Release Date: Apr 19, 2011
Record label: Ernest Jenning
Genre(s): Pop/Rock, Alternative/Indie Rock, Alternative Pop/Rock, Punk/New Wave, Cowpunk
O'Death are a New York City-based quintet playing scrappy, Americana-seeped folk songs-- they can be menacing and frantic, or odd and quiet-- in the slapdash spirit of Tom Waits. For O'Death, at least, it's the New York bit that tends to trip people up: It's easy to feel distrustful of (real or imagined) hipster mobs, and to feel proprietary about music as raw and unpretentious as the classic country and folk O'Death mine. And while these days every band that enlists a fiddler gets subjected to an Americana litmus test-- Are they southern? Are they poor? Are they really wearing overalls? Are the overalls real?-- the thing about folk music is that it's impossible to render inauthentic: Inclusiveness is its crux.
Outside is a rather apt name for the third album from New York's O'Death: if there's one theme that permeates this eclectic collection of songs, it's a constant feeling impression of wide open space. The great outdoors - of the Americana variety - is a running theme throughout the quartet's work, with many of their previous albums sounding like they came straight from the plains of the Mid West or the Appalachian mountains. It's with Outside album, however, that they've finally captured the epic scope promised by their previous long-players and anarchic live shows.
Forty-five years after Dylan went electric at the Newport Folk Festival, the same stage witnessed a 'comeback' performance by New York folk rock band O'Death. In truth they'd only been away for about a year, but the press release for their latest album Outside still hails the event as a turning point – not so much because of the legendary setting (imagine what those who cried sell-out at Dylan would have made of O'Death's hillbillies-on-meth punky bluegrass) but rather the fact that the show was a celebration to mark drummer David Rogers-Berry overcoming cancer. For a band as obsessed with the macabre as O'Death, a brush with mortality may seem grimly ironic, but the question of what effect such misfortune would have on their music is an intriguing one.
It’s fitting that the third album from punk/folk/Americana five-some O’Death is titled Outside—after all, that’s where all the the fires, floods, windstorms and burials that appear time and again through the album take place. While O’Death may have retreated a bit from the genuine madness that fueled their 2008 high water mark Broken Hymns, Limbs and Sins—aided, no doubt, by health ailments (osteosarcoma and subsequent shoulder replacement) that have befallen drummer David Rogers-Berry over the past three years – the band still kick up a sinister racket, calling on influences from Sixteen Horsepower, Blitzen Trapper, Tom Waits and Varnaline. So yeah, Outside conjures a world where faithful wives are buried (“Alamar”)...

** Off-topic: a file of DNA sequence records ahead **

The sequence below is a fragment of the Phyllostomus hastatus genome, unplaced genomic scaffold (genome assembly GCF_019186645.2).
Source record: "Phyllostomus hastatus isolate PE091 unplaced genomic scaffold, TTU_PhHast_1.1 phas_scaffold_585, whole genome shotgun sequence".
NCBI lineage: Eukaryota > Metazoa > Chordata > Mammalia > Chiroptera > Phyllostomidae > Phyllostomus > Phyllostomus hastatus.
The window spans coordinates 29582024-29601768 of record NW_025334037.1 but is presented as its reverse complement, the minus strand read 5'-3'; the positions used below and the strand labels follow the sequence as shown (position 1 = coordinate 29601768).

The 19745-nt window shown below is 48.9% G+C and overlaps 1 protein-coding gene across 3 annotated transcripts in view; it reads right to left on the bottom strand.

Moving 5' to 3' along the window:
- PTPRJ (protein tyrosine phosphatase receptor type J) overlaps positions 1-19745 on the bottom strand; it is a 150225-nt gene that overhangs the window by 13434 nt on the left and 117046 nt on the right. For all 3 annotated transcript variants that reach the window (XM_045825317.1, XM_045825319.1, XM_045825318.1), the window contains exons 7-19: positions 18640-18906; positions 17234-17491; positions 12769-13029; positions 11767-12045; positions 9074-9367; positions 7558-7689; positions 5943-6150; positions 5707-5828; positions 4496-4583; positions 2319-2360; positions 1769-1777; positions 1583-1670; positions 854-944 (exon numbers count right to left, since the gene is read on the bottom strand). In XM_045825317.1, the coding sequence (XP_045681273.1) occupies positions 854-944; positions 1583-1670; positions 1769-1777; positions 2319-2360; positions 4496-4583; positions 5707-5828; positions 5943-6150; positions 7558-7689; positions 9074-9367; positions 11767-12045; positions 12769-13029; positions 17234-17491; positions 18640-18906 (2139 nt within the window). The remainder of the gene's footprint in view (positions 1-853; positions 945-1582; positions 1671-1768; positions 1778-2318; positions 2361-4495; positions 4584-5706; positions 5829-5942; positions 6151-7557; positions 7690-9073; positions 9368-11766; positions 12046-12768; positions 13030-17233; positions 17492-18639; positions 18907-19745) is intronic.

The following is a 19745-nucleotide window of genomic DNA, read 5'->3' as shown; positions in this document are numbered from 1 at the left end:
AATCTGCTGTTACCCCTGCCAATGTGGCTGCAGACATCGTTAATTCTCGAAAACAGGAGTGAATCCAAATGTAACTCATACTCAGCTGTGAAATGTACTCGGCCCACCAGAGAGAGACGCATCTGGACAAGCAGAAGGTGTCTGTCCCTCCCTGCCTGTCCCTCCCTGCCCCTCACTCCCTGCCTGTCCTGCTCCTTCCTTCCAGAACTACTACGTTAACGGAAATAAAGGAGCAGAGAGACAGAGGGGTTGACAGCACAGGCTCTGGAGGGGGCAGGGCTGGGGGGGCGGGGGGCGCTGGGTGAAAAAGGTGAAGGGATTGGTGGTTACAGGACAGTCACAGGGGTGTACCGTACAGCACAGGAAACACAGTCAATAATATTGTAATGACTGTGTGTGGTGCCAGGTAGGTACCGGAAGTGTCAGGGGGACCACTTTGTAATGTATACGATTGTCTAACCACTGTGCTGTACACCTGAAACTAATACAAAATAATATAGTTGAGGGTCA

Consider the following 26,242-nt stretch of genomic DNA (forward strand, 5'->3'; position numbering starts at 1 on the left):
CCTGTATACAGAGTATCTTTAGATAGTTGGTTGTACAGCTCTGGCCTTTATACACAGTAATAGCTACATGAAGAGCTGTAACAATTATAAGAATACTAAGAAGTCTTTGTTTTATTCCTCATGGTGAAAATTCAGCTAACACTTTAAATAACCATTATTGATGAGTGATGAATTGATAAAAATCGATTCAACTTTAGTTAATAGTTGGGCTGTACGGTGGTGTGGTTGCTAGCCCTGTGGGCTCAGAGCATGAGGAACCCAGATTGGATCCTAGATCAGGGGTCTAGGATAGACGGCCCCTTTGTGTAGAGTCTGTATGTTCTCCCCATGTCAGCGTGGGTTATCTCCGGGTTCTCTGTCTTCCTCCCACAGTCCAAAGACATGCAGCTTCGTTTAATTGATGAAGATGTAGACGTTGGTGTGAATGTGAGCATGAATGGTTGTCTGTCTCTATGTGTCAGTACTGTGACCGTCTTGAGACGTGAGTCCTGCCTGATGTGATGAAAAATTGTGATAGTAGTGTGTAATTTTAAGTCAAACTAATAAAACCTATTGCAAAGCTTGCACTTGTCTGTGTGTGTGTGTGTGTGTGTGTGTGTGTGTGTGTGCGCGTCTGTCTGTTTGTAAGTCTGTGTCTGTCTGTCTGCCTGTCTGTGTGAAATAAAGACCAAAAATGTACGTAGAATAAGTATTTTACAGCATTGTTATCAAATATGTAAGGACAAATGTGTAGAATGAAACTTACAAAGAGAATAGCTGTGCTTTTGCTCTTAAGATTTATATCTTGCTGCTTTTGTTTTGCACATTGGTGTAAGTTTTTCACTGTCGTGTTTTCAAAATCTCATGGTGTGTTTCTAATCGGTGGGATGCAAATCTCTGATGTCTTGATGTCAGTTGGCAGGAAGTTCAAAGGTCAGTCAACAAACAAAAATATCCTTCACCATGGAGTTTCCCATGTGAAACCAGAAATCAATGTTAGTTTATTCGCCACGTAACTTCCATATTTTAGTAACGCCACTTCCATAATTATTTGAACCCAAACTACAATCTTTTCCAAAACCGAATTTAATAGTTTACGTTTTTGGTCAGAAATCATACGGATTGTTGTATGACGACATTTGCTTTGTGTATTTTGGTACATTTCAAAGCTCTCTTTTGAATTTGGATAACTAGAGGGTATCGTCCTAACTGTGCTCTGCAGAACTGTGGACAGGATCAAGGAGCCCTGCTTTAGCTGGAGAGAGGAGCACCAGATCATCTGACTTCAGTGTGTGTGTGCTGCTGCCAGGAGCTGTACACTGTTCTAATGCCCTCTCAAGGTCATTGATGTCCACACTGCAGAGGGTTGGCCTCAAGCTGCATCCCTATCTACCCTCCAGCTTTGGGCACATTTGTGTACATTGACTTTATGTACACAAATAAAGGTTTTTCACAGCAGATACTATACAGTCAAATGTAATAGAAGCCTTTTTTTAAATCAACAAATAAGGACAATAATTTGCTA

Once known for their incorporation of fusion, O’Death discards their overflowing bag of influences and concentrates strictly on rustic folk for their their 2011 album Outside. With any hints of gypsy-punk swept aside, the pace is down-shifted as the five-piece sticks to rural, minor chord banjo ballads with sweeping arrangements. There is nothing in the fiery spirit of “Low Tide,” but there are some dynamic moments where songs like “Pushing Out” or “Look at the Sun” crescendo almost to a majestic rock-out.
The biggest impediment in O’Death’s career is that they hail from Brooklyn instead of some backwoods holler somewhere in the Ozarks. Known for their sweaty, often shirtless live shows, the band mix mountain music with metal and punk, creating darkly atmospheric records that are both Thomas Hart Benton gothic and Hot Topic goth. But because they’re based in a hipster enclave, they’ve been called out as ersatz hillbillies—as if traditionally rural music couldn’t be made in an urban setting.
What could have been an epilogue is actually an entirely new chapter. Mike Diver 2011 Album three from New York’s O’Death finds the rough-edged folk-punk quintet, all shiny eyes and bushy beards behind music that rings out with old-time values and contemporary bite, returning from the brink of potential dissolution. The band’s drummer, David Rogers-Berry, was diagnosed with Osteosarcoma in 2009, around touring in support of second LP Broken Hymns, Limbs and Skin.